UNICEF Goodwill Ambassador David Beckham travelled to India this month to meet children and adolescents, including girls who are bringing about change and innovation in their communities, and young women who have overcome barriers to help close gender gaps.

During his four-day visit, including to the western Indian state of Gujarat, Beckham saw first-hand how UNICEF-supported programmes are making a difference for girls and women, in partnership with the Government of India.

In Banaskantha district in Gujarat, Beckham met 21-year-old Rinku Pravibhai who was engaged to be married at age 15. She was pressured to drop out of school but learned about the harmful consequences of child marriage at a UNICEF-supported ‘young girls’ group. Her marriage was called off after confiding in a social worker and, today, Rinku is studying to be a nurse at a local college.

Beckham met with community workers, government officials and activists who help children continue their schooling and empower them to say no to child marriage and child labour.

“As a father of a young daughter, I was deeply moved to meet Rinku and other young girls who are fighting for change at an early age and having a say in their futures,” said UNICEF Goodwill Ambassador David Beckham. “Rinku is a role model for other girls who want to complete their education and fulfil their potential. All these girls have benefited from mentors supported by UNICEF, in partnership with the Government of India.”

Beckham met young innovators and entrepreneurs at the Vikram Sarabhai Children Innovation Centre in Gujarat University. A first of its kind for children in India, the Centre was set up to promote innovations by children and young people, especially girls, including 27-year-old Shikha Shah who set up AltMat, a material science company upcycling agricultural residue to create environment friendly natural fibers for textile and fashion. The company has scaled up its patented technology to one of the highest production capacities solving the dual problem of agri-waste and fashion pollution.

UNICEF works with the Government of India to invest in girls’ education and opportunities that boost their confidence and skills and help them become the next generation of entrepreneurs and leaders.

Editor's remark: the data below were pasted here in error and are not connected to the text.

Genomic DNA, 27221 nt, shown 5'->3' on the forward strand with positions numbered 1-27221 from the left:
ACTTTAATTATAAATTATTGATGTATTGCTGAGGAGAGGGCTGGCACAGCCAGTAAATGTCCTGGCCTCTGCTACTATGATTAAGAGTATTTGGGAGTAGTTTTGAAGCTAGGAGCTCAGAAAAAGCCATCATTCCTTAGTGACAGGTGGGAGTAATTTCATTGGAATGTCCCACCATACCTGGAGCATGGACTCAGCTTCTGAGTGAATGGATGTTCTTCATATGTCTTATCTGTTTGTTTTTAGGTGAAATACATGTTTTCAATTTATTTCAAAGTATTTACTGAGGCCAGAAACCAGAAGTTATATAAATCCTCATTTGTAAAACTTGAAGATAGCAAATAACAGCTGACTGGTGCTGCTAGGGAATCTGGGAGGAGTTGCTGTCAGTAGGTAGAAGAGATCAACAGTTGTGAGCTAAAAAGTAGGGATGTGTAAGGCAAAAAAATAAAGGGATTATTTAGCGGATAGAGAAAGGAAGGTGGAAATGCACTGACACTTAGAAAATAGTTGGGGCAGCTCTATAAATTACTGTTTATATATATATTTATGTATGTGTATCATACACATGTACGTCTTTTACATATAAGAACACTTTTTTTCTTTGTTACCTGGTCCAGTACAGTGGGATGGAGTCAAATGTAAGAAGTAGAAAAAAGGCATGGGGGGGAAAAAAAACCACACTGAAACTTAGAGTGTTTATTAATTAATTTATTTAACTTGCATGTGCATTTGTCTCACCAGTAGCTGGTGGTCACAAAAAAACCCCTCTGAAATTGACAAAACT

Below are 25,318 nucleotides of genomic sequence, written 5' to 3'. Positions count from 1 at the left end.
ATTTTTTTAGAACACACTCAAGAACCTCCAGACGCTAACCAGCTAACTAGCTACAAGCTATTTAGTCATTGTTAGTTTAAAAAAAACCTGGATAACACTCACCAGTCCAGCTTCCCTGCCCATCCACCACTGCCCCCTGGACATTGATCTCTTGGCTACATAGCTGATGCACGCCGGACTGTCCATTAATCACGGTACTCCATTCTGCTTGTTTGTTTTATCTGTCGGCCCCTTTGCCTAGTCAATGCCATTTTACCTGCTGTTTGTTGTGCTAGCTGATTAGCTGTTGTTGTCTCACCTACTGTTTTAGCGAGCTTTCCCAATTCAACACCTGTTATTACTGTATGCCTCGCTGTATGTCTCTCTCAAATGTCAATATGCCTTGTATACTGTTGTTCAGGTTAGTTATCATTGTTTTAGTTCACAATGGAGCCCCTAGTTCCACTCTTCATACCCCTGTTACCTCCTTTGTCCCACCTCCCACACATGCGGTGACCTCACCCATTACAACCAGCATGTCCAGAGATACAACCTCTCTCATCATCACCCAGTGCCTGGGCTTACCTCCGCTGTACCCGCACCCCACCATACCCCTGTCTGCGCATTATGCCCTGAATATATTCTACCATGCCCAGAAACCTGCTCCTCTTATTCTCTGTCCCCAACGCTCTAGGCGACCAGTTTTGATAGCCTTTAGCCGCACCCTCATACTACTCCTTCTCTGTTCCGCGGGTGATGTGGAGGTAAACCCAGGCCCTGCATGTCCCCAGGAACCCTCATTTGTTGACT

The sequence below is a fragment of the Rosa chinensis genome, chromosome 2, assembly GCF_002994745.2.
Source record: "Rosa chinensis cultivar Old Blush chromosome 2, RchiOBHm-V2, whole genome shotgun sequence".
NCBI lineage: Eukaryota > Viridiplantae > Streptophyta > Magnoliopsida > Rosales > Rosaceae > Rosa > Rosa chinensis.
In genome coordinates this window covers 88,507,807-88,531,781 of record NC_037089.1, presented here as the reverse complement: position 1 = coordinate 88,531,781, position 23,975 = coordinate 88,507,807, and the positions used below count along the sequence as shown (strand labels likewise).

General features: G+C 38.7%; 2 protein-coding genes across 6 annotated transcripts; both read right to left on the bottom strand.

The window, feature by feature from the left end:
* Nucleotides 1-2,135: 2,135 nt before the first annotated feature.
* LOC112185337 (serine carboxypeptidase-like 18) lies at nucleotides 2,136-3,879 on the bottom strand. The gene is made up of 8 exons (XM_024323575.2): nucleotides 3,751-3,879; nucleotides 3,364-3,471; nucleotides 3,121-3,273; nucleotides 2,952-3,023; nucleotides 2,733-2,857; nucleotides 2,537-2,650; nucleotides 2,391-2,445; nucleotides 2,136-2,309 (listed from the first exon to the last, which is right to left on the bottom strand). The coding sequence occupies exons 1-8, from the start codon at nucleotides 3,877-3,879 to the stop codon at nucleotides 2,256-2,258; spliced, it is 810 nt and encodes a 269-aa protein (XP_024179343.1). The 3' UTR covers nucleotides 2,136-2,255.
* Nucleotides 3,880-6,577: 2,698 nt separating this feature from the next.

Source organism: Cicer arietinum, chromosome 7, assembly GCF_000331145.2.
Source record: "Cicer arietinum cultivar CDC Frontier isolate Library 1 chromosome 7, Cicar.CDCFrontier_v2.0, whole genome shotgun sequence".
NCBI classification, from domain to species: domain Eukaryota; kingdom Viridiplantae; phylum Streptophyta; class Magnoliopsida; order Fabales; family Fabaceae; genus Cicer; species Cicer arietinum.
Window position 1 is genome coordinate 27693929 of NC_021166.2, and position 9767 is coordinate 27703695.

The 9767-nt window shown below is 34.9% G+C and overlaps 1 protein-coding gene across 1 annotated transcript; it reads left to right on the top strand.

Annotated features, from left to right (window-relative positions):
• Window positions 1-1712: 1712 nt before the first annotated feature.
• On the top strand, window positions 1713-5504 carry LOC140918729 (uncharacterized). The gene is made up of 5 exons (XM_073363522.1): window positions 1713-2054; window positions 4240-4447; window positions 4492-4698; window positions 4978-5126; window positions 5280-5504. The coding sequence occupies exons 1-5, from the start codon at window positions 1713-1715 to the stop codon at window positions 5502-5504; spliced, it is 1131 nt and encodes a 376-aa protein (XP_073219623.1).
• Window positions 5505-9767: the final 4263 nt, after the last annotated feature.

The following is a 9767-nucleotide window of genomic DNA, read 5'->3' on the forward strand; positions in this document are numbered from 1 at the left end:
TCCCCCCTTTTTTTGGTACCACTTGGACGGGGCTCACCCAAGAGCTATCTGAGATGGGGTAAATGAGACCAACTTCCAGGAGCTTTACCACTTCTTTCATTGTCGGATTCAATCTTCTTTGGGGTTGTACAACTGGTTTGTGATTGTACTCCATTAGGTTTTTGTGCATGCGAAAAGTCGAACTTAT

In Ahmedabad, Beckham met with children from the Gujarat Youth Forum – established two years ago by a local partner, Elixir, and UNICEF, to inspire young people to become change-makers. He spoke to 12-year-old Pratha Vanar, a young cricketer, who started playing cricket when she was six and is now the sole girl among boys in the team. He also met 14-year-old author Aarya Chavda who donates her book and art proceeds to underprivileged cancer patients.

UNICEF Goodwill Ambassador David Beckham’s visit to India spotlights the message on the importance of equal opportunities and rights for every child. His visit reinforces UNICEF’s mission to support equal opportunities to empower all, especially girls,” said UNICEF India Representative Cynthia McCaffrey. “UNICEF is deeply committed to supporting the Government of India so every child can survive, thrive and pursue their dreams. The quest for gender equality runs at the core of all of UNICEF’s work in India.”

The COVID-19 pandemic exacerbated gender inequalities in South Asia. An increase in domestic violence, child marriage and loss of paid work and employment impacted girls and women who continue to bear the brunt of longer-term socio-economic shocks experienced in the region.

As part of the visit, David Beckham joined legendary cricketer and UNICEF Regional Ambassador for South Asia, Sachin Tendulkar, and children at the ICC Cricket Word Cup semi-final in Mumbai. The sports stars united to celebrate UNICEF’s partnership with the International Cricket Council (ICC) that aims to empower girls and women through cricket. They called on spectators to #BeAChampion for girls and boys – no matter where they live – so they can equally participate in sport and life’s opportunities.

“I have always been a strong believer in the power of sport in levelling the playing field for children. Sports promotes participation, breaks down gender stereotypes and is a powerful way to help girls to realise their dreams,” added Beckham.

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